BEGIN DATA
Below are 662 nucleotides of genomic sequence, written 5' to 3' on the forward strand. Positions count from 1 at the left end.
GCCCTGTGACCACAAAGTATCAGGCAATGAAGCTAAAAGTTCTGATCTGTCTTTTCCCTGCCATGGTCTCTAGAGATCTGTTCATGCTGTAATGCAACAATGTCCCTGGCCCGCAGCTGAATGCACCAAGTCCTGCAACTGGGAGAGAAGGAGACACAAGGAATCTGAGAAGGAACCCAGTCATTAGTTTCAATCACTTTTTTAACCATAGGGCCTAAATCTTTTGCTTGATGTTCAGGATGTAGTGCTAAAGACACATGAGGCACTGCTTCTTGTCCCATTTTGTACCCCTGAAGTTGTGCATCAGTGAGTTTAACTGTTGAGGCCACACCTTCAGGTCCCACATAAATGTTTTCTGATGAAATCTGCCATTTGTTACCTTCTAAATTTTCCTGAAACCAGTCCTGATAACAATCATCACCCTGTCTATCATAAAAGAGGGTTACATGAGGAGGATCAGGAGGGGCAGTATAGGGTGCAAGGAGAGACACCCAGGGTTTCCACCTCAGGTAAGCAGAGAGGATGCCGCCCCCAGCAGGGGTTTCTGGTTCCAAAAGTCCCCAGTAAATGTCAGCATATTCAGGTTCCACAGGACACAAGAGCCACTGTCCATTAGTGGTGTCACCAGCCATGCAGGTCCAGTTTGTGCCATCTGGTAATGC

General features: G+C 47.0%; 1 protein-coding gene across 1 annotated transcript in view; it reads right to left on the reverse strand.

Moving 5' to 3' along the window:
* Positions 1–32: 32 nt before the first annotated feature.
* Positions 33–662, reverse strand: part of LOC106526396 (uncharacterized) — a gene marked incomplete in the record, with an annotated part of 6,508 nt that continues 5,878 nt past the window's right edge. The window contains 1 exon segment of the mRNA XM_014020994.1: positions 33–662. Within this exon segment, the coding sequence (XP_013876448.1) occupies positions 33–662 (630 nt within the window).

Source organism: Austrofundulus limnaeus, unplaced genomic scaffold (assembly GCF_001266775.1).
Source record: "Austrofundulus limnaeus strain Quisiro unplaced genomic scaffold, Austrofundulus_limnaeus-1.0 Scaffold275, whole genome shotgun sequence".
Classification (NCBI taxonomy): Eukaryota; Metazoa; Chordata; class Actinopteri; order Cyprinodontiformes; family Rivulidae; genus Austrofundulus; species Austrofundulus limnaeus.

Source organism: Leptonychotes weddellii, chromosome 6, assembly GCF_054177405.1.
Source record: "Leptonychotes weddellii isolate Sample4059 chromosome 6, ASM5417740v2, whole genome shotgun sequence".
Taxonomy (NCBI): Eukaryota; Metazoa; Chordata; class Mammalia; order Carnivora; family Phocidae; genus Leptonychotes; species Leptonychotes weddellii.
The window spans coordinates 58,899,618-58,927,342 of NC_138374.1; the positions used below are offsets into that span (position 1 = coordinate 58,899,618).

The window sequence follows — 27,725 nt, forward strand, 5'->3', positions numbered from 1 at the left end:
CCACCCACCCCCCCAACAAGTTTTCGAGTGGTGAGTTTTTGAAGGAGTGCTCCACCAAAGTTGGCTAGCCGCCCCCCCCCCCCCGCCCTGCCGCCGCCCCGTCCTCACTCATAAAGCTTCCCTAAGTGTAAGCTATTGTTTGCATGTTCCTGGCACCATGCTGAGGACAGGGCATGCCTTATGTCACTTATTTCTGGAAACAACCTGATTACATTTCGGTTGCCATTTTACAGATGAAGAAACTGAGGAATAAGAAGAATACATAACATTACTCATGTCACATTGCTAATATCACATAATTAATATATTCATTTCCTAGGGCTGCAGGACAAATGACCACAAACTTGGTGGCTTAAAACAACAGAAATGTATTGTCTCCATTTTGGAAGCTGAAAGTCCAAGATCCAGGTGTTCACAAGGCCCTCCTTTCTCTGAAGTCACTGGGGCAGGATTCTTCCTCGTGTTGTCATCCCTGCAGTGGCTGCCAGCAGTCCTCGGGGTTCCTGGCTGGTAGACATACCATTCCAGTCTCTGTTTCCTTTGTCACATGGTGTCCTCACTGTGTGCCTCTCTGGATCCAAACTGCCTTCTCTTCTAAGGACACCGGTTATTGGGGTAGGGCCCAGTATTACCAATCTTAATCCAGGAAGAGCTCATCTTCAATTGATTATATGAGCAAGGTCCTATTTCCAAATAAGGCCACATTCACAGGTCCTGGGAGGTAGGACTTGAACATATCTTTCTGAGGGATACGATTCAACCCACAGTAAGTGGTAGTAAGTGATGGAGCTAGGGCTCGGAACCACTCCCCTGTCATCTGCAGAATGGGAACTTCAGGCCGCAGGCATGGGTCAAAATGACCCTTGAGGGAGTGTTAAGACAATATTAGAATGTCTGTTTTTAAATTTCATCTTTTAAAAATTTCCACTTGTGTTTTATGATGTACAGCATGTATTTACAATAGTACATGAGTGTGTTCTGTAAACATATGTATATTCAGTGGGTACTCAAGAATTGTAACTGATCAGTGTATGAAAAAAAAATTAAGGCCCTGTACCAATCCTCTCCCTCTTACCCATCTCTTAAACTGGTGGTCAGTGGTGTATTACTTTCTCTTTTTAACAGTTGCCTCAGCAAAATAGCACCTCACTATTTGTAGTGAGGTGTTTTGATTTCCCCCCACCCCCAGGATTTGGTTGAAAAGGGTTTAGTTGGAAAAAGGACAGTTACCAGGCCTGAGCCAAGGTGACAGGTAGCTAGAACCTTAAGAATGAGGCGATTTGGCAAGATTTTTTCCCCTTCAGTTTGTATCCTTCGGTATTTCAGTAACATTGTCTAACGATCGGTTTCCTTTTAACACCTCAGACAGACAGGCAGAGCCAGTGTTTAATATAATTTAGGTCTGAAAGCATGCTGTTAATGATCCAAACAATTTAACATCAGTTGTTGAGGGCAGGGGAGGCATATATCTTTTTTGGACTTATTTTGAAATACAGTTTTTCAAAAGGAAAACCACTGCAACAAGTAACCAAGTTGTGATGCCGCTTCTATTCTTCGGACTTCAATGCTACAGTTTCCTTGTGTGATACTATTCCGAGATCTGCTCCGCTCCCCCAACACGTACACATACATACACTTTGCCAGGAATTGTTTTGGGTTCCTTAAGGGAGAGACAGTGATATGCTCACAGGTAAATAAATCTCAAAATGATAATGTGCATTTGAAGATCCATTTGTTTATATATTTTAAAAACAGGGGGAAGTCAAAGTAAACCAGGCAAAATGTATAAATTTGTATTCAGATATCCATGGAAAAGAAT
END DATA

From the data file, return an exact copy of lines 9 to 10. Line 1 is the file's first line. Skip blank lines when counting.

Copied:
Classification (NCBI taxonomy): Eukaryota; Metazoa; Chordata; class Actinopteri; order Cyprinodontiformes; family Rivulidae; genus Austrofundulus; species Austrofundulus limnaeus.

Source organism: Leptonychotes weddellii, chromosome 6, assembly GCF_054177405.1.